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100BOOK REVIEWS knowledge should turn first to James McConica's little volume in the "Past Masters " series (Oxford University Press) or to Cornells Augustijn's biography (EngUsh translation from the University ofToronto Press). James M. Estes Victoria College, University ofToronto The Venetian Upper Clery in the 16'b and Early 17'" Centuries:A Study in Religious Culture. By Oliver Logan. [Texts and Studies in ReUgion,Volume 68.] (Lewiston, NewYork:The Edwin Mellen Press. 1996. Pp. x, 608. $ 129.95.) OUver Logan has long contributed to the study of Venetian culture in the early modern period. In this work he presents the results of his research on the religious culture of eUte clergy in Venice in the late Renaissance. He studies the works of sixteen authors of reUgious treatises and sermons. As unified as their place of origin and their commitment to Venetian pubUc life was, these writers do not present a religious view that is easUy identifiable. Among the writers included in the study are Pietro Barozzi (1441-1507), bishop of BeUuno and Padua; Gasparo Contarini (1483-1542); Alvise Lippomano (1504-1559), bishop of Verona and Bergamo; Daniele Bárbaro (1504-1559), Patriarch-Elect of AquUeia; Giovanni Tiepolo (1571-1631), Patriarch ofVenice; Francesco Giorgio (d. 1540), the Franciscan preacher and theologian ; and Paolo Sarpi, the Servite canonist and historian. Beyond sharing a common concern for the renewal of the pastoral activity of bishops, they worked in diverse genres and with different theological and poUtical viewpoints . For Logan this diversity presents both a problem and a large part of his conclusion. He argues that faced with putting aU of this in order, diversity itsetf became a "crucial problem for analysis" (p. ix).The writers represented an "exploding galaxy" ofreligious thought.At some point.he states,"that galaxy began to implode, to turn inwards on itsetf and seemed to be converging towards the black hole of integrism and monoUthicity" (p. ix). Logan's individual treatment of the writers offers the benefit of aUowing for an independent analysis of the rhetoric, philosophical presuppositions, pastoral values, and culture of the writers . Nevertheless, the very diversity that he emphasized in these writers seems to overwhelm any attempt to synthesize their outlook. Only in the concluding chapter does Logan offer some generalizations about this pastoral eUte. First, he observes that they conform in certain respects to the rhetorical traditions of Venetian humanism generaUy: a preference for the genus humile. Logan identifies this genus humile as representing the "cultivation of systematic or moral phUosophy" as well as a simple style (p. 519). Second , Logan identifies as a major characteristic of his authors their adherence to AristoteUan analytical speech and their rejection of metaphor, an attitude that may have been encouraged by the Aristotelian tradition at F^dua.Third,concern for the proper duties of a bishop is a major theme in these writings. Contarini's BOOK REVIEWS101 contributions in this field are only part of a broader tradition among these Venetian authors. Logan argues that what is particularlyVenetian in their views on the duties of a bishop is their tendency to see episcopal office in terms of state service within theVenetian Empire.These writers were aU, in one respect or another, servants of the Venetian state. Logan admits, nevertheless, that he has "abandoned the attempt to define a distinctive tradition ofVenetian reUgious thought" (p. 514).That is because he sees the diversity in these writers as representative ofRenaissance CathoUcism. He recognizes that this rich diversity was eliminated when the "exploding universe " of reUgious thought began to implode. Logan does not date this "implosion " to the Counter-Reformation, as many of his writers are from that period. Rather, he argues that the loss of individuaUty in the culture of the upper clergy Ln Italy was the result of the reaction of the Church to the events of the French Revolution and the estabUshment of a Liberal state in Italy in the nineteenth century. In response to those perceived threats, he argues, the Church closed ranks and demanded greater uniformity of its personnel. Although his documentation does not seem to offer material for the discussion of nineteenthcentury ItaUan history, Logan has shown the diversity of the early modern clergy...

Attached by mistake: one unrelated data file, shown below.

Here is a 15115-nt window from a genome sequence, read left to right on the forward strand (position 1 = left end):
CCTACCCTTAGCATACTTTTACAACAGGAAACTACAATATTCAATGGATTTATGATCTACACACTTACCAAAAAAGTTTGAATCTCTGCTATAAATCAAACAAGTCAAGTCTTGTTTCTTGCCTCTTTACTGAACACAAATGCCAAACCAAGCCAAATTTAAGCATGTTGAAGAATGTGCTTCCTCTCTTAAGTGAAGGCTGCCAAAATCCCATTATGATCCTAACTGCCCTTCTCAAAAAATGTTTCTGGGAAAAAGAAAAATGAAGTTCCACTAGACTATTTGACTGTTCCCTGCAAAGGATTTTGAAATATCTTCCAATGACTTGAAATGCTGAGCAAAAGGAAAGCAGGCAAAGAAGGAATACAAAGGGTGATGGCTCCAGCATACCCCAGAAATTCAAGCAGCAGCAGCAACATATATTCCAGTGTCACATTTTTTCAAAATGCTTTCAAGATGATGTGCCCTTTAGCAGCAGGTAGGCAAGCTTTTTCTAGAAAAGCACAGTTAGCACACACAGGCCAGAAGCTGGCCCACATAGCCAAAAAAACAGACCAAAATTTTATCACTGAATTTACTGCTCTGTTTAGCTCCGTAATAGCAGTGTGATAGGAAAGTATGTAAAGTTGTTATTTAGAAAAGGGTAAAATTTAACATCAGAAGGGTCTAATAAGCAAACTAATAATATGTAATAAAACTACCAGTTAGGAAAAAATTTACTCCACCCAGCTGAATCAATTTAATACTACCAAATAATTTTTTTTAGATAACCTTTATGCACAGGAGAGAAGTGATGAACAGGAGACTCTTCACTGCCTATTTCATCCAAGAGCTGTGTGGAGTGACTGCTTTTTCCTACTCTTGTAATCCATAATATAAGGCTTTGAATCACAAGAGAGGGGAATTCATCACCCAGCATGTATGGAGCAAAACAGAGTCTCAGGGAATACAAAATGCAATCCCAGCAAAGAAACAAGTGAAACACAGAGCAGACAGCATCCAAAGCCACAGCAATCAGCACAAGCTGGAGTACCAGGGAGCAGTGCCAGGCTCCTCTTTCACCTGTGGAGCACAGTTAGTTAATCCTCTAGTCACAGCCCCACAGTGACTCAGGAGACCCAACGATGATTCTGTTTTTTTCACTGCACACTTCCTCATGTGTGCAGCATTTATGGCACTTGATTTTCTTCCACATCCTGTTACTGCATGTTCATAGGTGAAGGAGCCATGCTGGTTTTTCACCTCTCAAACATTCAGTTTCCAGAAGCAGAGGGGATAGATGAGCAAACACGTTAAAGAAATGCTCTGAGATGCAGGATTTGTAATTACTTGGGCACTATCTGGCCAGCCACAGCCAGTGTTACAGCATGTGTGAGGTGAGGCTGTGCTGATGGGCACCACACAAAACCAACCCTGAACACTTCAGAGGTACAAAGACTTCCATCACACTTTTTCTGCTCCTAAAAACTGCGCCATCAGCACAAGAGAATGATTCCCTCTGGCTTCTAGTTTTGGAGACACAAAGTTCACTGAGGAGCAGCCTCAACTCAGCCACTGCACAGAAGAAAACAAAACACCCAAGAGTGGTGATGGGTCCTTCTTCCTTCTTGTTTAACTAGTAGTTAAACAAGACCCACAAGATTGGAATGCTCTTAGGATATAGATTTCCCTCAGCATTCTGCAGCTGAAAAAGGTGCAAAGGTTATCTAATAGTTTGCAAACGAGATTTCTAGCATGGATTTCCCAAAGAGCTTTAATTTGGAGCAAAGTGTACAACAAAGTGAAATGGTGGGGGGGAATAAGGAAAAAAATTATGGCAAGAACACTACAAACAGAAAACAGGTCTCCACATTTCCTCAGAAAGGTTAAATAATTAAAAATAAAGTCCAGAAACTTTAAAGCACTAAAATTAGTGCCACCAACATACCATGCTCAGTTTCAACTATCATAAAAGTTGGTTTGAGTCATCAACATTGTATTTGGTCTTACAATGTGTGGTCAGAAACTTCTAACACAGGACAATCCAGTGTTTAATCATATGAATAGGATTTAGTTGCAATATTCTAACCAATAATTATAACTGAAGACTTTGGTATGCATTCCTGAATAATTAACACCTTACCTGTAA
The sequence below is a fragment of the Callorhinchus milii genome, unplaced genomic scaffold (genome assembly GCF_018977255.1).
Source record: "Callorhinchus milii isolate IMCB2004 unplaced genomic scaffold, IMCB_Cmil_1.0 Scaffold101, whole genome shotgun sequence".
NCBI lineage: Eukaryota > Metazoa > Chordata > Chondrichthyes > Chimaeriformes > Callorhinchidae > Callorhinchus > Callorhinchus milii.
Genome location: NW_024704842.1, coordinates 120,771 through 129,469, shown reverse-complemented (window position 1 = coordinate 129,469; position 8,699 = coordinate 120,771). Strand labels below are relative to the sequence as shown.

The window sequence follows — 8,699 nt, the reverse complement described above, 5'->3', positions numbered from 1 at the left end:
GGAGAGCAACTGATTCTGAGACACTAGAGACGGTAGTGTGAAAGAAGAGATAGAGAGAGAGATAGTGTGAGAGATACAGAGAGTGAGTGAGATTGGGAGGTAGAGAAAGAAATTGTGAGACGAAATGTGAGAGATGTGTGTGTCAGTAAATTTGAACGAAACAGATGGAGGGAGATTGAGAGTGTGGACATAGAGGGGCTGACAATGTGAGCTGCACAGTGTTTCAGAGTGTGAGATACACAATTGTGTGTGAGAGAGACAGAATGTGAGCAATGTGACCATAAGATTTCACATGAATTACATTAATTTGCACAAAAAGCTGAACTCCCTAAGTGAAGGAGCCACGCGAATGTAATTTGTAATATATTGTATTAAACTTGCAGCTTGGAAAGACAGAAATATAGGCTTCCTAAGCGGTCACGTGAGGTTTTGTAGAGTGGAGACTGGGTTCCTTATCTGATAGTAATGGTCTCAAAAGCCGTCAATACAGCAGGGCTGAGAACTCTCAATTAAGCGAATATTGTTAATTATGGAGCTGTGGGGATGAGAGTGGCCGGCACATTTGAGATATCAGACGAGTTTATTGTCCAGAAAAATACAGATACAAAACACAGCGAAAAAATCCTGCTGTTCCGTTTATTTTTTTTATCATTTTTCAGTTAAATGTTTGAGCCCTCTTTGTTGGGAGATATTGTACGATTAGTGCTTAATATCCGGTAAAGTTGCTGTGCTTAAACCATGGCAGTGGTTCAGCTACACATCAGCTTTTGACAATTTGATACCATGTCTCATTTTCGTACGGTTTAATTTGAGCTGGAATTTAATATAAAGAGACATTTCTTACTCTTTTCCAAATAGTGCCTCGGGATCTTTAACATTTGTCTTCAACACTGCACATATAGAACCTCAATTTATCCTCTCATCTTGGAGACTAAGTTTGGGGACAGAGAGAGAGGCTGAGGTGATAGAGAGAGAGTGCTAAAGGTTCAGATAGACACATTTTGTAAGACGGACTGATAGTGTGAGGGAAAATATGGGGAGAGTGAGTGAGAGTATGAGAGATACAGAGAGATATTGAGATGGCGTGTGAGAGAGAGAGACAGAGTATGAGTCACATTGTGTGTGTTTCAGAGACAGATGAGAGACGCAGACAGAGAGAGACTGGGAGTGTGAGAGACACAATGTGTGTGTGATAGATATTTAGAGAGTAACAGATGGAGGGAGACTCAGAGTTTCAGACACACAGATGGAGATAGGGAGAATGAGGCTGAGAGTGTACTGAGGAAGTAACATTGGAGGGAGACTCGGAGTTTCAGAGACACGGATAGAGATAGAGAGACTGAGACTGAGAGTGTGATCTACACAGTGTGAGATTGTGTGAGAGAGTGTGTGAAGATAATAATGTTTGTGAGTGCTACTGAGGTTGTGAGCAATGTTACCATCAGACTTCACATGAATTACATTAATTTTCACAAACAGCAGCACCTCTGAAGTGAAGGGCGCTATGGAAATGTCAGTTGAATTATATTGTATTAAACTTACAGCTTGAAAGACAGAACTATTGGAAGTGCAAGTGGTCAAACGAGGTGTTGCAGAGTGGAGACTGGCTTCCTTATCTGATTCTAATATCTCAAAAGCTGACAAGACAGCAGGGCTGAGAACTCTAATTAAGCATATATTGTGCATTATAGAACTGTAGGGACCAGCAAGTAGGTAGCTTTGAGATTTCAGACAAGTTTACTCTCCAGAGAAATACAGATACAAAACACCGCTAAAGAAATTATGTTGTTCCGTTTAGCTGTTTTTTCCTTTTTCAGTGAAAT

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Additional Information

ISSN
1534-0708
Print ISSN
0008-8080
Pages
pp. 100-101
Launched on MUSE
2016-10-05
Open Access
No
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